- Print publication year: 2011
- Online publication date: June 2012

- Publisher: Cambridge University Press
- DOI: https://doi.org/10.1017/CBO9781139017459.005
- pp 63-116

Introduction

The Mean-Variance (M-V) rule is employed mainly when ranking various prospects and when constructing efficient portfolios out of the individual risky assets that are available. Most important, the M-V rule is the foundation of the Capital Asset Pricing Model (CAPM), particularly of beta as a measure of risk. The M-V rule, the CAPM, and particularly beta are probably the most commonly employed investment criteria by academics and practitioners alike.

Is there a theoretical or an empirical justification to the widespread employment of the M-V rule? Under what conditions is it safe to employ the M-V rule, and under what conditions may doing so lead to paradoxical results? We devote this chapter to these issues. We first define the M-V rule, and then we show cases in which it is consistent with expected utility and cases in which it leads to paradoxical results. Specifically, we show that when the utility function is quadratic (with no need to require that returns be normally distributed) or, alternatively, when one is ready to assume a normal distribution with risk aversion, it is legitimate to employ the M-V rule. The word legitimate rather than optimal is employed to emphasize that the M-V rule is not always the optimal one. To be more specific, in the quadratic case, the M-V rule is sufficient but not necessary and hence can be improved. Indeed, in the quadratic utility function case, we suggest in this chapter sharper investment decision rules than the M-V rule. In contrast to the quadratic case, in the normal case, the M-V rule is sufficient and necessary; hence, it is optimal. Therefore, unlike in the quadratic preference case, in the normal case, one cannot establish a better rule than the M-V rule. Finally, we illustrate that even when one cannot theoretically justify employment of the M-V rule (i.e., neither quadratic preference nor normality prevail), in a wide spectrum of cases, it can serve as an excellent approximation to expected utility maximization. Thus, in the last part of this chapter, we answer (accompanied with an empirical demonstration) the question raised by Markowitz in his Nobel Laureate speech:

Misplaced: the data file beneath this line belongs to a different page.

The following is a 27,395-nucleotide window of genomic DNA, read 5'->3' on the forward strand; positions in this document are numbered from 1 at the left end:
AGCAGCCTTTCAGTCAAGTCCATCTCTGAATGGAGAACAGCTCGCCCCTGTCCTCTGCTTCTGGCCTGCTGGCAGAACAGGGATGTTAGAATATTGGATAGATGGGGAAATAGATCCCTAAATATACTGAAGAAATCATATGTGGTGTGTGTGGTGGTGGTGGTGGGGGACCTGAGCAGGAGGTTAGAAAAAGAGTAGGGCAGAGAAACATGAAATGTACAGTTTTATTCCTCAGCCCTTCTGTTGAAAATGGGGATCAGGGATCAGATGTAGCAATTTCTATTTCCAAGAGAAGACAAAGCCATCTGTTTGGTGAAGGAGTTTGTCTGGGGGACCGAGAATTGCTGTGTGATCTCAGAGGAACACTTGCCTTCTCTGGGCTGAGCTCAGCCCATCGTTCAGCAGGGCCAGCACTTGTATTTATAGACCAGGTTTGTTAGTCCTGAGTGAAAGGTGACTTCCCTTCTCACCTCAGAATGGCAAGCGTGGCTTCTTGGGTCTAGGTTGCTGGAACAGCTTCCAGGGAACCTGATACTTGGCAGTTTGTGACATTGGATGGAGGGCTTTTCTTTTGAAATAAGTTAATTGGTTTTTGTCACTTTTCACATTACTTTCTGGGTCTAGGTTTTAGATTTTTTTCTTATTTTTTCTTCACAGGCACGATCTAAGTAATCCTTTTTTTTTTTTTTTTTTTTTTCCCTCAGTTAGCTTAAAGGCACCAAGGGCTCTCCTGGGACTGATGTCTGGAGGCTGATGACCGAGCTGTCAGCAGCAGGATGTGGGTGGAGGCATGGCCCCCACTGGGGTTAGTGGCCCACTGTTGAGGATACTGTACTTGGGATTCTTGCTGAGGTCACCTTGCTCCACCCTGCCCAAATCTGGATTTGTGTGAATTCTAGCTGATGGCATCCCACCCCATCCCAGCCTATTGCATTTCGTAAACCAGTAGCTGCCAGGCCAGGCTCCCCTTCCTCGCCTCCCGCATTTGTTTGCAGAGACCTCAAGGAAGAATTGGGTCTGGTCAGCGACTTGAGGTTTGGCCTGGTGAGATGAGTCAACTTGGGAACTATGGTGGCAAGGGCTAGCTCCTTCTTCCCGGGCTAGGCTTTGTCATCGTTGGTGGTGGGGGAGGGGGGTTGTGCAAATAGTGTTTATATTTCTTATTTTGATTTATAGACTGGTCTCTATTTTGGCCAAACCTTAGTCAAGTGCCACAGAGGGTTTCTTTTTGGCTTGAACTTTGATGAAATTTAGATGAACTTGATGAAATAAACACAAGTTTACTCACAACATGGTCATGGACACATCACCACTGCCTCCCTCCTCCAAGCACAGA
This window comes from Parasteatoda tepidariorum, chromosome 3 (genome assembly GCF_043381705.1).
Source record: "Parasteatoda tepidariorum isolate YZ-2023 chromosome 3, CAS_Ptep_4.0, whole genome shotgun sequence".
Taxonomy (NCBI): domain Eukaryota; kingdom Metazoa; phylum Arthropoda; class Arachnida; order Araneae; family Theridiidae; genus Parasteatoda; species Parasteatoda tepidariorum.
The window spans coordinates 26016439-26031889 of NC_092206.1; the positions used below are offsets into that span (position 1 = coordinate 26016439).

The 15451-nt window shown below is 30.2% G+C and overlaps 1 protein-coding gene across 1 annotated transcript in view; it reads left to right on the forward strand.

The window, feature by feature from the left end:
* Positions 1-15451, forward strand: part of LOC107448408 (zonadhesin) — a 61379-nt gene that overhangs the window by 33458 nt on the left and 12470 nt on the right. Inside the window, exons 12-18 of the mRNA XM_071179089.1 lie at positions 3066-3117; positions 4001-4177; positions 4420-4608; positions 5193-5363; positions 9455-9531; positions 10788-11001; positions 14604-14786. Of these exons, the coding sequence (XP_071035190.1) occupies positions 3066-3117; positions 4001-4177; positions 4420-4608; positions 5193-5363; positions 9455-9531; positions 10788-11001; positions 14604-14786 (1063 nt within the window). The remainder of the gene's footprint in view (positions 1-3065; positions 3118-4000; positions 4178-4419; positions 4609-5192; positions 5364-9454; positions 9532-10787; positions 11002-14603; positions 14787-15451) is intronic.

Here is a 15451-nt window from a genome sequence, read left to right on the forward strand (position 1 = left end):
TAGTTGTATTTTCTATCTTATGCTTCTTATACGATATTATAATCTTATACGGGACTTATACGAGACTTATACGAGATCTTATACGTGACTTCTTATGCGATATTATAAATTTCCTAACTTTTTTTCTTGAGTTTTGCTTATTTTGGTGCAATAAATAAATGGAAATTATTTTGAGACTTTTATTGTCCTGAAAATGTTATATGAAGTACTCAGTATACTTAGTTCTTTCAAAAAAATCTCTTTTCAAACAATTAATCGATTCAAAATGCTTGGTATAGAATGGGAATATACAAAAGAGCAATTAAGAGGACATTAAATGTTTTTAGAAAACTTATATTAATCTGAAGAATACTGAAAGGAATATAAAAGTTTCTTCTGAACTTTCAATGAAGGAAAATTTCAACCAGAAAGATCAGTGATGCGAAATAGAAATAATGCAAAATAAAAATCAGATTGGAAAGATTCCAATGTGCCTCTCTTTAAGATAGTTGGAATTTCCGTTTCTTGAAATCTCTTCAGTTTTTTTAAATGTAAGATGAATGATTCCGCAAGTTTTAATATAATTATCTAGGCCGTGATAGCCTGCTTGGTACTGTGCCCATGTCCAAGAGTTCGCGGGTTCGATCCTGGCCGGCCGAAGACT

The crucial question is: if an investor with a particular single period utility function acted only on the basis of expected return and variance, could the investor achieve almost maximum expected utility? Or put it another way, if you know the expected value and variance of the probability distribution of return on a portfolio can you guess fairly closely its expected utility? (p. 471)

We would like to add the following question:

Selecting an investment portfolio by some function of the mean and variance, f(μ, σ2), which is an approximation to expected utility (as suggested by Markowitz), is it certain that an M-V efficient portfolio is chosen? If the answer is a negative one, it implies that an M-V inefficient, or an interior, portfolio may be selected by the suggested approximation, which could be a severe drawback of this approximation.

We show in this chapter that the answer to Markowitz's question is positive, whereas the answer to our added question is that in some cases, the answer is negative, but in the most relevant economic case, the answer is positive. When investors are willing to add to the risk aversion assumption also decreasing absolute risk aversion (DARA), they will always choose a portfolio from the M-V efficient frontier when choosing according to the suggested approximation to the expected utility. Hence, the market portfolio must be located on this frontier, and the CAPM is intact (see also Chapters 5 and 6).

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